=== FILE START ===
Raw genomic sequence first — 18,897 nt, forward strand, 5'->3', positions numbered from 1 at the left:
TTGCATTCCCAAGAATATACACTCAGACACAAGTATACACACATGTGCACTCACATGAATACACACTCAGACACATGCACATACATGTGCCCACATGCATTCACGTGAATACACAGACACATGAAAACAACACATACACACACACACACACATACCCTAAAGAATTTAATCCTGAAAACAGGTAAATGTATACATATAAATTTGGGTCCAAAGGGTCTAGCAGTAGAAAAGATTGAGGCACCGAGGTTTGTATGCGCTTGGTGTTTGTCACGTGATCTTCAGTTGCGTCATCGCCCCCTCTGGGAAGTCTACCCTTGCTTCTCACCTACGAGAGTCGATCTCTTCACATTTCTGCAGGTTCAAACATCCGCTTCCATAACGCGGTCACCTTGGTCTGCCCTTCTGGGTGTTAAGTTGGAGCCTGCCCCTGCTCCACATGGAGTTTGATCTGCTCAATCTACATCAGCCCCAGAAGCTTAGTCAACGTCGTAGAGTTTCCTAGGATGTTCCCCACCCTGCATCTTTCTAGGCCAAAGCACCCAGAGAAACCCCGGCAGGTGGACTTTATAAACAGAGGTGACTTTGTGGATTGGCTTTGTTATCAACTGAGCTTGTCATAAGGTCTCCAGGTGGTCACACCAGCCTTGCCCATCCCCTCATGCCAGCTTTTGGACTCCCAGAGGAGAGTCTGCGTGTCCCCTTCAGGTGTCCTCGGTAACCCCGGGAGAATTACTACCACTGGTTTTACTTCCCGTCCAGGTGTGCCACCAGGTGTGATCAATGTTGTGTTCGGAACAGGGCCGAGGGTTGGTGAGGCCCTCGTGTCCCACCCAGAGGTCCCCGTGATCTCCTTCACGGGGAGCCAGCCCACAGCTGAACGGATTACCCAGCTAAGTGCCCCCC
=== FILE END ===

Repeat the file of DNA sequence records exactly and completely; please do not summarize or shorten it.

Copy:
Raw genomic sequence first — 18,897 nt, forward strand, 5'->3', positions numbered from 1 at the left:
TTGCATTCCCAAGAATATACACTCAGACACAAGTATACACACATGTGCACTCACATGAATACACACTCAGACACATGCACATACATGTGCCCACATGCATTCACGTGAATACACAGACACATGAAAACAACACATACACACACACACACACATACCCTAAAGAATTTAATCCTGAAAACAGGTAAATGTATACATATAAATTTGGGTCCAAAGGGTCTAGCAGTAGAAAAGATTGAGGCACCGAGGTTTGTATGCGCTTGGTGTTTGTCACGTGATCTTCAGTTGCGTCATCGCCCCCTCTGGGAAGTCTACCCTTGCTTCTCACCTACGAGAGTCGATCTCTTCACATTTCTGCAGGTTCAAACATCCGCTTCCATAACGCGGTCACCTTGGTCTGCCCTTCTGGGTGTTAAGTTGGAGCCTGCCCCTGCTCCACATGGAGTTTGATCTGCTCAATCTACATCAGCCCCAGAAGCTTAGTCAACGTCGTAGAGTTTCCTAGGATGTTCCCCACCCTGCATCTTTCTAGGCCAAAGCACCCAGAGAAACCCCGGCAGGTGGACTTTATAAACAGAGGTGACTTTGTGGATTGGCTTTGTTATCAACTGAGCTTGTCATAAGGTCTCCAGGTGGTCACACCAGCCTTGCCCATCCCCTCATGCCAGCTTTTGGACTCCCAGAGGAGAGTCTGCGTGTCCCCTTCAGGTGTCCTCGGTAACCCCGGGAGAATTACTACCACTGGTTTTACTTCCCGTCCAGGTGTGCCACCAGGTGTGATCAATGTTGTGTTCGGAACAGGGCCGAGGGTTGGTGAGGCCCTCGTGTCCCACCCAGAGGTCCCCGTGATCTCCTTCACGGGGAGCCAGCCCACAGCTGAACGGATTACCCAGCTAAGTGCCCCCC